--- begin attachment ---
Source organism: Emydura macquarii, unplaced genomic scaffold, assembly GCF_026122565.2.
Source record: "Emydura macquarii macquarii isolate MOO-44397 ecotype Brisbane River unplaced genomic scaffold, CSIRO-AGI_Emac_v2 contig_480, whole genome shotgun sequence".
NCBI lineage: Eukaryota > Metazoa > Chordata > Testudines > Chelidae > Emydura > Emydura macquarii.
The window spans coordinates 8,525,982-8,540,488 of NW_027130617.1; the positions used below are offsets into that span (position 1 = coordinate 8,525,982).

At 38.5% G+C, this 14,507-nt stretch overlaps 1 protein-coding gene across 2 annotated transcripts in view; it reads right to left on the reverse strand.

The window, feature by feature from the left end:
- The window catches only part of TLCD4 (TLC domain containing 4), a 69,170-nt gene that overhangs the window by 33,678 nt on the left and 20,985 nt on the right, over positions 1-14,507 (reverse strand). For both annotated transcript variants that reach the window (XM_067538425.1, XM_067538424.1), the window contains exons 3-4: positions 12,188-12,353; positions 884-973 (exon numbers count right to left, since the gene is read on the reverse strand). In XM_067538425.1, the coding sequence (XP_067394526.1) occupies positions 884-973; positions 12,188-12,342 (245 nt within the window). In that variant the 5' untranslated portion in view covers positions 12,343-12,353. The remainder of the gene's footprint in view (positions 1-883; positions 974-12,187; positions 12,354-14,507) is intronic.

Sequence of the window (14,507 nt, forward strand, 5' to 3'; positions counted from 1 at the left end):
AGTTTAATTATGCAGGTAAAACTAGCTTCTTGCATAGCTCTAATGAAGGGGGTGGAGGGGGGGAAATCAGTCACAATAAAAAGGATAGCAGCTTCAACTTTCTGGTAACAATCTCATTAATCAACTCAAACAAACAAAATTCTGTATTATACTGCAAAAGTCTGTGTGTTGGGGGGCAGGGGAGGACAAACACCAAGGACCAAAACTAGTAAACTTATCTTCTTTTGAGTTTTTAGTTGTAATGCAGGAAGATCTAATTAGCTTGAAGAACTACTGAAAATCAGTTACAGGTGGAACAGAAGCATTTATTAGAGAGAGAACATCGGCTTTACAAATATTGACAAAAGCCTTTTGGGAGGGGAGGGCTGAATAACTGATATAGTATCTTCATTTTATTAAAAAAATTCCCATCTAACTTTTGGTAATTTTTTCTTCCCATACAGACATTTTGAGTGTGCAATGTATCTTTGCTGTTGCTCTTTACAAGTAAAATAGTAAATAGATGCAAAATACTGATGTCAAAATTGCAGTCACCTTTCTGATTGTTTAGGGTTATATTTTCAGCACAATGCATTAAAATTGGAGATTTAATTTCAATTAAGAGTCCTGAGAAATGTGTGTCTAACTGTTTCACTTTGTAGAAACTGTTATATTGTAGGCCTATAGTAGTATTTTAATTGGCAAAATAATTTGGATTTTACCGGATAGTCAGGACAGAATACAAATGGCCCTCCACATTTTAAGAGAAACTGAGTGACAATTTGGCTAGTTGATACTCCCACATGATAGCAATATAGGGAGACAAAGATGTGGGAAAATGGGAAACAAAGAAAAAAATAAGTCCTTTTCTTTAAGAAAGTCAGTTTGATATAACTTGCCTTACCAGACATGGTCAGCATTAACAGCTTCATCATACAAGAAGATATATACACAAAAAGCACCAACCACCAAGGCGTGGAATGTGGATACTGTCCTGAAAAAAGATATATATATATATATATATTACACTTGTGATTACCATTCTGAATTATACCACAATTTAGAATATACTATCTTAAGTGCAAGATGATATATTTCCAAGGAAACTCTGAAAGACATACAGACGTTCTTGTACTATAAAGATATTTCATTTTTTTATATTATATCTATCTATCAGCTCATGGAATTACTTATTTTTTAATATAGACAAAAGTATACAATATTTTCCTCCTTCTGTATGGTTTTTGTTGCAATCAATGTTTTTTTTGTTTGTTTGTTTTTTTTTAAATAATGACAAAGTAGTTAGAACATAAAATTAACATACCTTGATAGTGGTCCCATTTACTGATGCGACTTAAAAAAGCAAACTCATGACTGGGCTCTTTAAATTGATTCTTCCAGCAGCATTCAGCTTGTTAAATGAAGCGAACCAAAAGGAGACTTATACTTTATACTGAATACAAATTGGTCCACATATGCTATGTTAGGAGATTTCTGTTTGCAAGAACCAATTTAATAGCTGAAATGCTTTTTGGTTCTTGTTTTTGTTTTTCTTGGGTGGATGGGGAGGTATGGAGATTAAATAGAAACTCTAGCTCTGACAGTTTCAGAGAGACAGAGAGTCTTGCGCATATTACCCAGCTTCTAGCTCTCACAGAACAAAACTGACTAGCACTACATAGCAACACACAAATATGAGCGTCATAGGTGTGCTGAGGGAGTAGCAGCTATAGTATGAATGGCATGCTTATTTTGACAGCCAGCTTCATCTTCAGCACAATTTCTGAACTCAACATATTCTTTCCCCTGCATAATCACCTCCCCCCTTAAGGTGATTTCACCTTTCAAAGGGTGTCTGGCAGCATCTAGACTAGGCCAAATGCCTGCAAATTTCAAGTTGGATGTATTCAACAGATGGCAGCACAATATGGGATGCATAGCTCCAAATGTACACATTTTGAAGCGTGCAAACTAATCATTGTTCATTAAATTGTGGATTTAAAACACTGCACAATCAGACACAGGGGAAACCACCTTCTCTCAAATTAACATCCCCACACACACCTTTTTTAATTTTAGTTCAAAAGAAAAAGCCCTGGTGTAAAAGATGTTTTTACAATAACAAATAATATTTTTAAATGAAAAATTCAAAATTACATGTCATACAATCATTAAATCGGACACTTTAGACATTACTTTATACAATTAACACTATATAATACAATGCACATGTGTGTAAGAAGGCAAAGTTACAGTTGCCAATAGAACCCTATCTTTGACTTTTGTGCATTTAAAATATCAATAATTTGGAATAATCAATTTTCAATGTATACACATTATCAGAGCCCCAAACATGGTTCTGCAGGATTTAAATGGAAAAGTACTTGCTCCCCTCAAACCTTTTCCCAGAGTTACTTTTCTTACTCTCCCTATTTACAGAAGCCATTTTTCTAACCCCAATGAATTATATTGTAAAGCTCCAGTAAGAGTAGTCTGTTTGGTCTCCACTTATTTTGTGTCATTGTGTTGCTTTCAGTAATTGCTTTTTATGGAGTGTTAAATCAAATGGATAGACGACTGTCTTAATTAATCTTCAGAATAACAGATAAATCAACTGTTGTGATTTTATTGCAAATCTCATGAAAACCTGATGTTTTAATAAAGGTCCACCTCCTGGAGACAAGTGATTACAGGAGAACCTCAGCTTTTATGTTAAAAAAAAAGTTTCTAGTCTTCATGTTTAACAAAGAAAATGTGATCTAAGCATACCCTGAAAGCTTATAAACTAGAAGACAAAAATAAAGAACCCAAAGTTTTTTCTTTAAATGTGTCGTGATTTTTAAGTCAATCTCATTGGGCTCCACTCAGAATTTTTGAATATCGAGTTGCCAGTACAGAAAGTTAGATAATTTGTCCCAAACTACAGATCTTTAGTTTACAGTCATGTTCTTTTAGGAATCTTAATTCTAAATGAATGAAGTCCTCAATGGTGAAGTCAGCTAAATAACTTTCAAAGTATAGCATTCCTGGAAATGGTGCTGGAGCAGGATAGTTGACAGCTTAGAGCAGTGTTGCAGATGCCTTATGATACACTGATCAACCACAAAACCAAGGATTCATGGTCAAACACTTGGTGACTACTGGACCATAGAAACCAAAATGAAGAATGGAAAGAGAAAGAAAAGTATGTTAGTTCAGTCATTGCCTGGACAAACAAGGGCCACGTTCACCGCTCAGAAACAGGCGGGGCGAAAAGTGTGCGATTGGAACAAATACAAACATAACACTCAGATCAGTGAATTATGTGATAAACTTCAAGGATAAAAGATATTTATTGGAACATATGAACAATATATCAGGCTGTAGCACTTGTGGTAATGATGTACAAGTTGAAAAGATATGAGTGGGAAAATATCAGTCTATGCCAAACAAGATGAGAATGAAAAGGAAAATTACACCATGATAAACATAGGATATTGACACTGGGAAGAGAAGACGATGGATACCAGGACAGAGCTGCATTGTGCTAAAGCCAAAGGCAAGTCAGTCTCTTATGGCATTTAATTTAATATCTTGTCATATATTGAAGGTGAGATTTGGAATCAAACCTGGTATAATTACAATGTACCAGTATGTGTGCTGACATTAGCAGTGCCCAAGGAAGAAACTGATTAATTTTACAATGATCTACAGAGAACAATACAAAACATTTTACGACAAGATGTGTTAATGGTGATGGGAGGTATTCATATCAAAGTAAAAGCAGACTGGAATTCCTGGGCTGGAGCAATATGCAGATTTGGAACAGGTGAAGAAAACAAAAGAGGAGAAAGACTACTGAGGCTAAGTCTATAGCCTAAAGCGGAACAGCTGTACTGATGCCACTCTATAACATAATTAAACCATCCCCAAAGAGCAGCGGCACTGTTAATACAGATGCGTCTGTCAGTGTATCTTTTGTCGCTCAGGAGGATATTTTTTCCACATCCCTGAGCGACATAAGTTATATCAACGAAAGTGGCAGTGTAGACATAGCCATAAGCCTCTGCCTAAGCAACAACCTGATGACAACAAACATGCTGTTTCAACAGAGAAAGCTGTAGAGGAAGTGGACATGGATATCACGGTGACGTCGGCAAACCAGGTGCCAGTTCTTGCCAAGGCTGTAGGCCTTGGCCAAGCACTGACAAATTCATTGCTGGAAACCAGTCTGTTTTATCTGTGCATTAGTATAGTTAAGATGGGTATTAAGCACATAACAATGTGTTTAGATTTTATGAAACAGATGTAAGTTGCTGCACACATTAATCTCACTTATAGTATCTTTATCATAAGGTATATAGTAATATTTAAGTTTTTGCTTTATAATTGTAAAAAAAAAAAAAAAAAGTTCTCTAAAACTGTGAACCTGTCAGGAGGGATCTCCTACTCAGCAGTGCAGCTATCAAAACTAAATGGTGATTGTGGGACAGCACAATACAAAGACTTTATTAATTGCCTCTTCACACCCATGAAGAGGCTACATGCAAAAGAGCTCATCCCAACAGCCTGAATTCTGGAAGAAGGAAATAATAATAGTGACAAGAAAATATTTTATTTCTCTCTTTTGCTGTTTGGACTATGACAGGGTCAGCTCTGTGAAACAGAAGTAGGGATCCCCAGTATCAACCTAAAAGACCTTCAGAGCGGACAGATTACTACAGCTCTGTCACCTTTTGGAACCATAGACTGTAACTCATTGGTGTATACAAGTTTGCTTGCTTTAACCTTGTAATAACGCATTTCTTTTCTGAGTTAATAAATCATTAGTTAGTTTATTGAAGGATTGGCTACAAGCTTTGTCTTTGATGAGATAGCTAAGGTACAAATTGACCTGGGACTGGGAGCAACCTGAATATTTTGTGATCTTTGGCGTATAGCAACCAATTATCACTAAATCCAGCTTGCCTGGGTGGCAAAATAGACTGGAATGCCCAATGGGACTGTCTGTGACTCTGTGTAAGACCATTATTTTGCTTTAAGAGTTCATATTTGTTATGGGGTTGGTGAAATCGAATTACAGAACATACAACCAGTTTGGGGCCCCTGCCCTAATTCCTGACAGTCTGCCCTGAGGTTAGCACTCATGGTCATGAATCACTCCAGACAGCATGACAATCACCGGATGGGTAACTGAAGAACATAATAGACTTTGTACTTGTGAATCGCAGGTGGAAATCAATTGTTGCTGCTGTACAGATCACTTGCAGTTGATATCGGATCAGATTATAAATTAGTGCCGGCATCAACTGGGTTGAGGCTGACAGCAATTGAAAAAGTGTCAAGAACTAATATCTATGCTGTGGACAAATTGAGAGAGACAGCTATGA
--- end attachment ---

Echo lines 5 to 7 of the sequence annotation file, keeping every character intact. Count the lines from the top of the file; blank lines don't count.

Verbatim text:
At 38.5% G+C, this 14,507-nt stretch overlaps 1 protein-coding gene across 2 annotated transcripts in view; it reads right to left on the reverse strand.

The window, feature by feature from the left end:
- The window catches only part of TLCD4 (TLC domain containing 4), a 69,170-nt gene that overhangs the window by 33,678 nt on the left and 20,985 nt on the right, over positions 1-14,507 (reverse strand). For both annotated transcript variants that reach the window (XM_067538425.1, XM_067538424.1), the window contains exons 3-4: positions 12,188-12,353; positions 884-973 (exon numbers count right to left, since the gene is read on the reverse strand). In XM_067538425.1, the coding sequence (XP_067394526.1) occupies positions 884-973; positions 12,188-12,342 (245 nt within the window). In that variant the 5' untranslated portion in view covers positions 12,343-12,353. The remainder of the gene's footprint in view (positions 1-883; positions 974-12,187; positions 12,354-14,507) is intronic.